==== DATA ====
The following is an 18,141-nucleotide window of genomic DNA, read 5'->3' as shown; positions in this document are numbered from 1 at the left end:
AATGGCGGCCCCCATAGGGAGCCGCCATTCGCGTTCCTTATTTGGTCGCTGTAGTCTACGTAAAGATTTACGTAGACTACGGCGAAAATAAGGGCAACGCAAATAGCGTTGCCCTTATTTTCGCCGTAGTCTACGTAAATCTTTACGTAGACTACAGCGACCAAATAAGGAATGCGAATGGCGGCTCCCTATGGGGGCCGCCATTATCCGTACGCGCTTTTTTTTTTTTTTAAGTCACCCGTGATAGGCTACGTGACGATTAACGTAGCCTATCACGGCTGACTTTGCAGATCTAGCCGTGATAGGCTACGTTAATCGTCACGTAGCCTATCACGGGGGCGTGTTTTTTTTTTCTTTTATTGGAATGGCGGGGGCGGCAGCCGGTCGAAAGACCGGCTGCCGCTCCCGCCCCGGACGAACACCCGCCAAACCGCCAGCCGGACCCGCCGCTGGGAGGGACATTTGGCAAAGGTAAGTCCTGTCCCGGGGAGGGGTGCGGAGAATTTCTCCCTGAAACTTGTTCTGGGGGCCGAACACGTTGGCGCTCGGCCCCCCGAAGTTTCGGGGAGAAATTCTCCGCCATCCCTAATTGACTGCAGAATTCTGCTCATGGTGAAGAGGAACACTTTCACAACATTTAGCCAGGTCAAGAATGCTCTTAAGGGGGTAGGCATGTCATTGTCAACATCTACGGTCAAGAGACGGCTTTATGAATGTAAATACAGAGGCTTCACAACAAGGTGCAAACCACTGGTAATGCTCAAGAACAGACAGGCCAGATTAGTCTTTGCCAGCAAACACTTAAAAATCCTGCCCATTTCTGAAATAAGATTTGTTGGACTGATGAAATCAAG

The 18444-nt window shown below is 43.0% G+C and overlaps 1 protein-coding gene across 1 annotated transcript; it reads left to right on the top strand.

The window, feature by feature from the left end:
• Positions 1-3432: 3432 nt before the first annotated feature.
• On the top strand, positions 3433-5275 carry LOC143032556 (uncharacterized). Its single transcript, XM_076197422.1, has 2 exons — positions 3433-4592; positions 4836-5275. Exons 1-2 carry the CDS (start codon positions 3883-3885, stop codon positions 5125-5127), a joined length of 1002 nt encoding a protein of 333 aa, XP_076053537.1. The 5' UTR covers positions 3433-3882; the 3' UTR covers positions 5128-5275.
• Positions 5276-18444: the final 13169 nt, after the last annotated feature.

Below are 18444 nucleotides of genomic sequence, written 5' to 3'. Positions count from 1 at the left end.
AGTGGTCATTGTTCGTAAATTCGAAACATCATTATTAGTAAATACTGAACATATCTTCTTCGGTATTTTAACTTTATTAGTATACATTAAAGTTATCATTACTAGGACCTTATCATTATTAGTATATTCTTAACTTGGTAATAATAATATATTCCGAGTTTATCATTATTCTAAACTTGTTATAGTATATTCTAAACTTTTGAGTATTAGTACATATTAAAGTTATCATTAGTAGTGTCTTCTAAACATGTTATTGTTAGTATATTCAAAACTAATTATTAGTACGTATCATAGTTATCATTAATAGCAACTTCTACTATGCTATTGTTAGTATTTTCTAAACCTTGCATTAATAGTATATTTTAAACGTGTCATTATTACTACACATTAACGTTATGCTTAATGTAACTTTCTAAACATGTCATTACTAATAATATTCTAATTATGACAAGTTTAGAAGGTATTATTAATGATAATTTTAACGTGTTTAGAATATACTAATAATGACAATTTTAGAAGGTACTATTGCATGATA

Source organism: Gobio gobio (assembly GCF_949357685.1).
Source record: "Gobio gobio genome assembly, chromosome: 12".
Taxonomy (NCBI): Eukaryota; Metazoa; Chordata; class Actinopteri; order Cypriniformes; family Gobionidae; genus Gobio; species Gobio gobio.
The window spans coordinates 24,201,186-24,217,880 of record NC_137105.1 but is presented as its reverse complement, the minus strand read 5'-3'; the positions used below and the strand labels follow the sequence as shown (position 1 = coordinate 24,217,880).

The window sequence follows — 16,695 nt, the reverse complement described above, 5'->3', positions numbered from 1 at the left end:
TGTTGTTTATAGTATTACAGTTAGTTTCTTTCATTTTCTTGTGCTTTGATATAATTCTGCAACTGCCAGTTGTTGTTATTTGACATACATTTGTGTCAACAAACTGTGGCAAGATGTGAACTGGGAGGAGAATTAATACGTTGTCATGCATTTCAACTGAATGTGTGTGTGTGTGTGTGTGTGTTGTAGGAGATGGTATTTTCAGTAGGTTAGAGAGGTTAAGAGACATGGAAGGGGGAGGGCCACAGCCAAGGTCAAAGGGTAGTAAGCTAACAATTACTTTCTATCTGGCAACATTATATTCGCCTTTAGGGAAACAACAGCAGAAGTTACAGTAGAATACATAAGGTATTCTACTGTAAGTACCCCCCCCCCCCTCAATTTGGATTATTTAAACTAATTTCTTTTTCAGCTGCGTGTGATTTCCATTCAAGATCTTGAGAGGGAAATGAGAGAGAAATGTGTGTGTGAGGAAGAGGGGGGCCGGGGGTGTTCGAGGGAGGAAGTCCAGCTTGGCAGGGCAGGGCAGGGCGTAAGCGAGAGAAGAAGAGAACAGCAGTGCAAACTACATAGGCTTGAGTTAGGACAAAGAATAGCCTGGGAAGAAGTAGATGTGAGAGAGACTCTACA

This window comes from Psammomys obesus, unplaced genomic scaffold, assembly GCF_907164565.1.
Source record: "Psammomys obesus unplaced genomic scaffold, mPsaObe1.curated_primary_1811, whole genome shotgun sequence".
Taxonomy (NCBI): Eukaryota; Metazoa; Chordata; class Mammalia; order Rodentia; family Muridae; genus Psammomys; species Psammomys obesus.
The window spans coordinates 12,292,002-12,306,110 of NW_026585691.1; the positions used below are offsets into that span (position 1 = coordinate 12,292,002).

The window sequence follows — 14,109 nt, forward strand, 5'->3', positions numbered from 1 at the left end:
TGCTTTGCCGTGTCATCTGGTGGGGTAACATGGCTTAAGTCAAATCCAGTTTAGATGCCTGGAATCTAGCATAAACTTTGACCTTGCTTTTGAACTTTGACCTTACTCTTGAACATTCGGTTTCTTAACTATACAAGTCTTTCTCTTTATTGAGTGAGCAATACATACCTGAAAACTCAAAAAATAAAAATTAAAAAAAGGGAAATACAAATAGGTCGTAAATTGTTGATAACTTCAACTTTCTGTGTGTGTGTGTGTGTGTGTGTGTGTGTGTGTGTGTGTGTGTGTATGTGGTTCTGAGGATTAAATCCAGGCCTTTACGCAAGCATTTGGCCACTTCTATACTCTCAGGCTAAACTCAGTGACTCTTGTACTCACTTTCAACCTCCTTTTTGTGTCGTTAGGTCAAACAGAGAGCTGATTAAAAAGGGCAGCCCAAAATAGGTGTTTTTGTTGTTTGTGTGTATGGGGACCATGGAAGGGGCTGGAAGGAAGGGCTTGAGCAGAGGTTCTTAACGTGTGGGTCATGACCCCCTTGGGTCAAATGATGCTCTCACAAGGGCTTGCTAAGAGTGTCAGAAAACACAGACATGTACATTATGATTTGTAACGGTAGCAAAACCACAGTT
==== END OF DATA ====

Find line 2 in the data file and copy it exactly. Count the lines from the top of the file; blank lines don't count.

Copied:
AATGGCGGCCCCCATAGGGAGCCGCCATTCGCGTTCCTTATTTGGTCGCTGTAGTCTACGTAAAGATTTACGTAGACTACGGCGAAAATAAGGGCAACGCAAATAGCGTTGCCCTTATTTTCGCCGTAGTCTACGTAAATCTTTACGTAGACTACAGCGACCAAATAAGGAATGCGAATGGCGGCTCCCTATGGGGGCCGCCATTATCCGTACGCGCTTTTTTTTTTTTTTAAGTCACCCGTGATAGGCTACGTGACGATTAACGTAGCCTATCACGGCTGACTTTGCAGATCTAGCCGTGATAGGCTACGTTAATCGTCACGTAGCCTATCACGGGGGCGTGTTTTTTTTTTCTTTTATTGGAATGGCGGGGGCGGCAGCCGGTCGAAAGACCGGCTGCCGCTCCCGCCCCGGACGAACACCCGCCAAACCGCCAGCCGGACCCGCCGCTGGGAGGGACATTTGGCAAAGGTAAGTCCTGTCCCGGGGAGGGGTGCGGAGAATTTCTCCCTGAAACTTGTTCTGGGGGCCGAACACGTTGGCGCTCGGCCCCCCGAAGTTTCGGGGAGAAATTCTCCGCCATCCCTAATTGACTGCAGAATTCTGCTCATGGTGAAGAGGAACACTTTCACAACATTTAGCCAGGTCAAGAATGCTCTTAAGGGGGTAGGCATGTCATTGTCAACATCTACGGTCAAGAGACGGCTTTATGAATGTAAATACAGAGGCTTCACAACAAGGTGCAAACCACTGGTAATGCTCAAGAACAGACAGGCCAGATTAGTCTTTGCCAGCAAACACTTAAAAATCCTGCCCATTTCTGAAATAAGATTTGTTGGACTGATGAAATCAAG